San Antonio — June 22, 2011 — A novel ignition system for gasoline engines that creates a continuous spark of variable energy and duration has received a 2011 R&D 100 Award. R&D Magazine selected Southwest Research Institute's® (SwRI®) Dual Coil Offset (DCO™) Ignition System as one of the 100 most significant technological achievements of the past year.
The DCO Ignition System is a continuous ignition system that uses two automotive-style ignition coils connected by a diode to create a continuous spark of variable duration in high-dilution engines. It has been shown to be more successful than other spark ignition systems in initiating combustion and allowing the engine to operate at high dilution rates. A high-dilution engine uses excess air or high levels of exhaust gas recirculation (EGR) to cool combustion temperatures, leading to cleaner emissions and less fuel consumption. It also lessens the potential for engine knock, which can lead to severe engine damage.
"Because high-dilution engines are up to 30 percent more efficient than traditional engines, this device will allow substantial reductions in greenhouse gas emissions in addition to reducing the amount of fuel consumed in the transportation industry," said Dr. Terrence F. Alger II, principal developer of the technology and manager of SwRI's Advanced Combustion and Emissions Section of the Engine, Emissions and Vehicle Research Division. "The DCO system is an important enabling technology that allows high-dilution engines to enter the marketplace in large quantities."
A modern gasoline engine with a typical ignition system can tolerate 10 percent to 15 percent of EGR. The DCO ignition system, however, allows engines to tolerate from 25 percent to 40 percent EGR. The level of dilution in the engine can directly impact the engine efficiency by enabling high compression ratio operation and more optimized combustion phasing. This has been shown in SwRI's High-Efficiency Dilute Gasoline Engine (HEDGE®) consortium and the U.S. Department of Energy's Advanced Reciprocating Engine Systems program, as well as published results from several engine and vehicle manufacturers.
The ignition system also may allow improved gasoline engine penetration into markets that are traditionally occupied by diesel engines, especially in the off-road engine market, where the cost of the engine is the most important parameter to consumers and packaging a diesel engine with modern emissions reduction equipment in a small vehicle or device is a challenge.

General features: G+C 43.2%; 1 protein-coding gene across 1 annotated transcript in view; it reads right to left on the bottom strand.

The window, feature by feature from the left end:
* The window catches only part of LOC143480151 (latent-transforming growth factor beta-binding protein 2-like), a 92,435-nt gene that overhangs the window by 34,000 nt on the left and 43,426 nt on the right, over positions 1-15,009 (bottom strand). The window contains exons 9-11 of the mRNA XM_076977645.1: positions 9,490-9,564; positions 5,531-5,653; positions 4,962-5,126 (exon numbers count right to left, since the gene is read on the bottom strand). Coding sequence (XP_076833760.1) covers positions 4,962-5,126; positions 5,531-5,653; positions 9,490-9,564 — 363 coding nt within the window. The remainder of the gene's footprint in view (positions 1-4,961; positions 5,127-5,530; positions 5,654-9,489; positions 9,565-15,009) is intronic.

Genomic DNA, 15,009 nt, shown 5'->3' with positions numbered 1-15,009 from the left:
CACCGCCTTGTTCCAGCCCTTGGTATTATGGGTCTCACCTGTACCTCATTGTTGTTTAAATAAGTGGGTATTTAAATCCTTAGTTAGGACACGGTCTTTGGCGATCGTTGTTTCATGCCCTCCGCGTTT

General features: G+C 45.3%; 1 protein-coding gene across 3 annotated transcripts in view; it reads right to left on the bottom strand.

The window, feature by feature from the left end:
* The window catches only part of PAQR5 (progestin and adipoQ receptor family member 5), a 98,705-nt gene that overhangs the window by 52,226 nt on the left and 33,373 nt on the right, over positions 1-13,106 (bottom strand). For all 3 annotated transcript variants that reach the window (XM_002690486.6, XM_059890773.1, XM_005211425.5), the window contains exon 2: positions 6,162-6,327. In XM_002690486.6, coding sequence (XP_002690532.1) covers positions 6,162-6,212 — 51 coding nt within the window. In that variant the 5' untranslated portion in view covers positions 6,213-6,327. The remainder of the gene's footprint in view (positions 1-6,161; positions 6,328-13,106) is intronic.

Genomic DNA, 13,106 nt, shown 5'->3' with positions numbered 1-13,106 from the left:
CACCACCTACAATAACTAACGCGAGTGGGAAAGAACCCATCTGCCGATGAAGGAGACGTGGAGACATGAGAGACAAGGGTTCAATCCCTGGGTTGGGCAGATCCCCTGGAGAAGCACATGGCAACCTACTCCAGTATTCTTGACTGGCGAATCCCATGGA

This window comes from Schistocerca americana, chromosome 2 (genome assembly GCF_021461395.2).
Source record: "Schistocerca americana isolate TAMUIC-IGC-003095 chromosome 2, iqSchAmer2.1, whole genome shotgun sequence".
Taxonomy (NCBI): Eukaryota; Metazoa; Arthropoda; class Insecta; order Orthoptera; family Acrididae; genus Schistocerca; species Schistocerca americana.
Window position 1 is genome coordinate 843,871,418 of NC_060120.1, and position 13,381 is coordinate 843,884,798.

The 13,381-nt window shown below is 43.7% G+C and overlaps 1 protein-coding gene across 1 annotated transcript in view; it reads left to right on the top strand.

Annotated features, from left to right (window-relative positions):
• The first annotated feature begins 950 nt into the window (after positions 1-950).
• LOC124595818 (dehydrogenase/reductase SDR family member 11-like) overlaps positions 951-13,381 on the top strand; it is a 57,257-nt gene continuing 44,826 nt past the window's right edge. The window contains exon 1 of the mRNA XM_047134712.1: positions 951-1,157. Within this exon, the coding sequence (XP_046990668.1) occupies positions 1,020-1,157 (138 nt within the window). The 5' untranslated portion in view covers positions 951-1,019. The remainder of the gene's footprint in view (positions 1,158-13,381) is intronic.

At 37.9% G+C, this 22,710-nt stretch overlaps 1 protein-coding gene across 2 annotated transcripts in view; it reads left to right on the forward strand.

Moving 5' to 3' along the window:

Additionally, the discovery of significant reserves of natural gas may result in increased use of compressed natural gas (CNG) as a fuel for trucks, buses and even cars. Similar to gasoline, CNG engines are spark-ignited and can also take advantage of high levels of dilution.
Financial benefits of the device to original equipment manufacturers include lower costs of engine emissions control equipment (which relies heavily on precious metals) and an improvement in the Corporate Average Fuel Economy (CAFE) ratings. Since the CAFE ratings involve penalties for non-compliance, a vehicle manufacturer potentially can save millions of dollars. Compared to other available products, the DCO system is a less expensive way to achieve significant reductions in fuel consumption and carbon dioxide emissions.
SwRI has won 36 R&D 100 Awards since 1971. This year's award will be presented Oct. 13, 2011, in Orlando, Fla. For more technical information about the Dual Coil Offset Ignition and HEDGE, contact Alger at 210-522-5505 or click on www.hedge.swri.org.
For more information, contact Rob Leibold, (210) 522-2258, Communications Department, Southwest Research Institute, PO Drawer 28510, San Antonio, TX 78228-0510.